Integrated Cloud Communication Security in Today’s Cloud Workspace
Download: Understand the risks to your enterprise business communications in today's cloud workspace.
Humans are the most vulnerable part of any organization's cybersecurity defenses. The growing remote workforce and expanding use of digital communication channels is helping bad actors renew their efforts to steal data and extort funds with adapted tactics. With 45% of business communications occurring outside of email in channels such as Teams or Slack, to personal apps like LinkedIn, attackers are increasingly using social engineering and other language based attacks to skirt around existing email security solutions.
Attacks come in many shapes and forms, from ransomware and account takeover, to fraud, business email compromise (BEC), ransomware, and more. To counter these threats, organizations need to retool their security systems to gain full visibility across all workspace channels and enable the use of NLU-based (Natural Language Understanding) Context Analysis to understand the context and intent of business communications.
Evolving Threat Landscape
In general, humans are the weakest link in an organizations’ cybersecurity defenses. In 2022, 25% of all breaches were the result of social engineering attacks. When including human error and misuse of privilege, that number jumps to 82% of breaches linked to humans over the past year. According to a recent article in SC Magazine, language-based attacks are now the new normal for business email compromises (BECs) with nearly 75% of attacks using language as the main attack vector. In addition to language, malicious links, weaponized payloads, and common business workflows have become a common proxy to compromise employees and steal money, credentials, or sensitive data. Here are just a few ways bad actors are targeting human nature.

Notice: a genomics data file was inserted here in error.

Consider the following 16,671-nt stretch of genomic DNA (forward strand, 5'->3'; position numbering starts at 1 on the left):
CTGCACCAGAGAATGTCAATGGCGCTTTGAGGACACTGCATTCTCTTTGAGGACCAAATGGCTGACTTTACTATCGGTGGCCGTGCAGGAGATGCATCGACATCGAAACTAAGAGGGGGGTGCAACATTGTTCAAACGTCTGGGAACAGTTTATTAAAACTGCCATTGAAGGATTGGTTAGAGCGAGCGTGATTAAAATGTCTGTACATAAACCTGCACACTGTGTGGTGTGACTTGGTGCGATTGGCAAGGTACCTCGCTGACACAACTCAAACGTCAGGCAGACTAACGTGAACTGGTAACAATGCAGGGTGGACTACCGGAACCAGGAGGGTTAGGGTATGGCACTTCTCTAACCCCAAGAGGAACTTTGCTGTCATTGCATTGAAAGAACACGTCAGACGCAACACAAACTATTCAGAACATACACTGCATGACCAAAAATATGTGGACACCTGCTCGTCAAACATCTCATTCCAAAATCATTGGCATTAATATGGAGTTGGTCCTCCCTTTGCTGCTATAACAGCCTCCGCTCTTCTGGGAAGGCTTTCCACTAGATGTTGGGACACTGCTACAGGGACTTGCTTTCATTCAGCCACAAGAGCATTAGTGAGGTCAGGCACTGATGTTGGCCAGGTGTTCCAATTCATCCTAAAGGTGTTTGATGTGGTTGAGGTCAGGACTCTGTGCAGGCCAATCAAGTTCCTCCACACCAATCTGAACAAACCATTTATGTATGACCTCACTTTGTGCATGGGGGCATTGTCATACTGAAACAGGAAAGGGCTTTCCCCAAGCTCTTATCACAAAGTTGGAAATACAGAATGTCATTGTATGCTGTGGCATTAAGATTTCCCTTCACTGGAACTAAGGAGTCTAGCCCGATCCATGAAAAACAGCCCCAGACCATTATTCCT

Social Engineering Threats
Bad actors use social engineering to trick individuals into sharing sensitive information. Actors use social engineering to exploit basic human nature and often revolve around fear, greed, curiosity, helpfulness, and urgency. Common social engineering attacks include phishing, spear phishing, business email compromise, and impersonation. “According to cloud security company Zscaler, 2021 saw a 29% rise in phishing attacks, driven – it believes, in part – by phishing as a service (PhaaS). Across retail and wholesale, a 400% increase in phishing attacks was observed over the last 12 months, while financial and governmental sectors saw a more-than 100% increase. PhaaS puts pre-built attack tools up for sale in underground marketplaces online, making it easier for non-sophisticated actors to launch successful attacks.”